CN: They have a long history. They won the Nobel Peace Prize for work they did in Germany after World War II in terms of peacemaking, so they do a lot with peacemaking, emergency relief, and social justice causes. They’re just good folks, they’re really great folks. And they’re Quakers so you know most of the money actually goes where it’s supposed to go. They’re thrifty! [laughs] I wasn’t raised a Quaker. My mom was raised Catholic. Someone told me once that Catholics and Quakers meet on the other side of the barn. And there’s always been an element of the Catholic church, too, that appreciates mystery. The Benedictines and that whole idea.
BM: So your mom was Catholic…?
CN: My dad’s family background was Amish and Mennonite, and he went to a Methodist church. I’m the only Italian, like, Amish person I know.
[laughs] Yeah, Italian-Catholic, in Indiana. I’m the only Italian-Amish person except for my sisters, I think, in the world. So I ended up being a Quaker. [laughs] I kind of discovered the Quakers when I was attending a Mennonite college— Goshen College—for a while. I was really always attracted to the social justice component of the peace churches, and I was doing a service assignment a lot like Peace Corps but through this college. I heard about a Quaker community up in the mountains and so I took a holiday and went up there, went to my first silent meeting, and fell in love with it. It felt like coming home. So when I got back to the States I just continued to seek them out. People will ask me, they’ll say, ‘you’re a songwriter, you make your life in sound. What’s the deal going to a silent meeting?’ And for me it makes all the sense in the world.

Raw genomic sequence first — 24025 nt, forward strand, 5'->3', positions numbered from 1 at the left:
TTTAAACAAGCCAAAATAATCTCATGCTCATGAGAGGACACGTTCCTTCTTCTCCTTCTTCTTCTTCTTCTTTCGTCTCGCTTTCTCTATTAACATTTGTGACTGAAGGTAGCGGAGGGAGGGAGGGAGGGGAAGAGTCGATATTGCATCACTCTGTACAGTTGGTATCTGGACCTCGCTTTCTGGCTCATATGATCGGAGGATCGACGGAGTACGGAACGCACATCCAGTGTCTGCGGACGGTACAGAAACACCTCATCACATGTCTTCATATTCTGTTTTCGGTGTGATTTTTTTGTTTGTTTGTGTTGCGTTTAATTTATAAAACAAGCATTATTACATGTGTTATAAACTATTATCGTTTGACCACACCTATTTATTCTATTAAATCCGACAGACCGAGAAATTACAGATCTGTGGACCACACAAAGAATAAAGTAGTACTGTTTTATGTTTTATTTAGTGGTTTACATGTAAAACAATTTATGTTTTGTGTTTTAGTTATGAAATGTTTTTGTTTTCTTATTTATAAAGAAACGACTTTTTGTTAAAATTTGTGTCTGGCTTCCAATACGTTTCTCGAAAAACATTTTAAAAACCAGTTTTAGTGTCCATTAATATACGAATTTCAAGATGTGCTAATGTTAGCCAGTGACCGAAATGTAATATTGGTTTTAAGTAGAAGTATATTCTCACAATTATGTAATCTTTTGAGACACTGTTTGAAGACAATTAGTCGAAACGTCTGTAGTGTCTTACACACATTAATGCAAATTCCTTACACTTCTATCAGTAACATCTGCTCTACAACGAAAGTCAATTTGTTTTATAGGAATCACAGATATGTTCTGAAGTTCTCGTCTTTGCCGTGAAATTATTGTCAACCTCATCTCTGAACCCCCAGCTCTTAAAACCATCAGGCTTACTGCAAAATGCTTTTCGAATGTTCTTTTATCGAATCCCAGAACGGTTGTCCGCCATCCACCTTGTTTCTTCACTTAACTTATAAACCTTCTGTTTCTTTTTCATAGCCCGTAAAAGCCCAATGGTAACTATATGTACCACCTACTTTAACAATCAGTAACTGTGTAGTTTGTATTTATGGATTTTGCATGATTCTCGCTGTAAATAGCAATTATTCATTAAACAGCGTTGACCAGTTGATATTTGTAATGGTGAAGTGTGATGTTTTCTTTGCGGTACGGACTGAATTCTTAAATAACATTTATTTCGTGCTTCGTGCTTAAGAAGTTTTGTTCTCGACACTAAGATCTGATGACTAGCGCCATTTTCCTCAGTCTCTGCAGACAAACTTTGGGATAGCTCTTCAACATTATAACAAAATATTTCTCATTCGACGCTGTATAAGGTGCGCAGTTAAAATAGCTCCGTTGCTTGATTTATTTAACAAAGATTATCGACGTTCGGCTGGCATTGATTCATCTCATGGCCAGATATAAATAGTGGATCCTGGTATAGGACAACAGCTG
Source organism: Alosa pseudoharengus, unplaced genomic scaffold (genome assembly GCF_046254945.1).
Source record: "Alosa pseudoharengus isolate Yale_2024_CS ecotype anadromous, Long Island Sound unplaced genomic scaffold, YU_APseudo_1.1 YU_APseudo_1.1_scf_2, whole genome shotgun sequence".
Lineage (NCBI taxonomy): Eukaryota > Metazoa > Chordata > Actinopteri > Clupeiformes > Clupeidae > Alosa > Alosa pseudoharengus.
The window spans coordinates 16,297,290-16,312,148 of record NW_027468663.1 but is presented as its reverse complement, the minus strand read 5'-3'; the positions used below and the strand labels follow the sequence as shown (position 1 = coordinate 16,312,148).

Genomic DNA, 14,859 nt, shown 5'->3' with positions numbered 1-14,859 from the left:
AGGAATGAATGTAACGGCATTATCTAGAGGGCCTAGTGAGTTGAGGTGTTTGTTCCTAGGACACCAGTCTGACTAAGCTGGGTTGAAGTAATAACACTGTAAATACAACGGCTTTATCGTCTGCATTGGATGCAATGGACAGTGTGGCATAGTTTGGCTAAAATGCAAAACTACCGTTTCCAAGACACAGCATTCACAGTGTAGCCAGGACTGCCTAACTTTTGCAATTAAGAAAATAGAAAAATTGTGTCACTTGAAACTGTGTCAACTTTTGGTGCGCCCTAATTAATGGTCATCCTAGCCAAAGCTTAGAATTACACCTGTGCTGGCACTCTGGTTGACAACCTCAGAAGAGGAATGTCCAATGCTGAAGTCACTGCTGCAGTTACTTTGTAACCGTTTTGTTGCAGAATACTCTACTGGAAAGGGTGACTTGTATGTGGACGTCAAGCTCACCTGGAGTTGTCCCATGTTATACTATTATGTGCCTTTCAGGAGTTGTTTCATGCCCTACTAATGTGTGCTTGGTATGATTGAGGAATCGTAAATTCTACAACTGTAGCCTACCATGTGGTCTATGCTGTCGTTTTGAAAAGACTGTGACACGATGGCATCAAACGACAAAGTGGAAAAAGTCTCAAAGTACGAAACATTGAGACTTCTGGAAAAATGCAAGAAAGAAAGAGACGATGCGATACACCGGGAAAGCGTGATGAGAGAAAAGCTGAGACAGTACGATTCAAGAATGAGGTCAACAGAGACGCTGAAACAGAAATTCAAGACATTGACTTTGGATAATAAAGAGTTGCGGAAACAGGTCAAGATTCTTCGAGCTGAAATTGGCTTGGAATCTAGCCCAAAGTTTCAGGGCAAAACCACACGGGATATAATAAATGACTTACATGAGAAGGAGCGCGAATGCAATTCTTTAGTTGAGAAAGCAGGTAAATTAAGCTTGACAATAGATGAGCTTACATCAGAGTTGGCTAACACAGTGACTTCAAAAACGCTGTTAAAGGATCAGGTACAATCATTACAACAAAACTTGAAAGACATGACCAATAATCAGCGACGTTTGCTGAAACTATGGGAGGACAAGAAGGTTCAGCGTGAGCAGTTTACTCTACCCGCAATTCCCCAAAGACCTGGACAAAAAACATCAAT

BM: Can you explain a little bit about silent meetings? Don’t you speak when you’re moved to speak?
CN: There’s programmed meetings and un-programmed meetings. The un-programmed meetings, there’s not a pastor and people sit in a silence. Sometimes someone will speak out of the silence but it’s not group therapy; you need to feel it be very impressed upon you that this is for the community. And henceforth, Quakers—you should almost shake that this is not just group therapy, you know?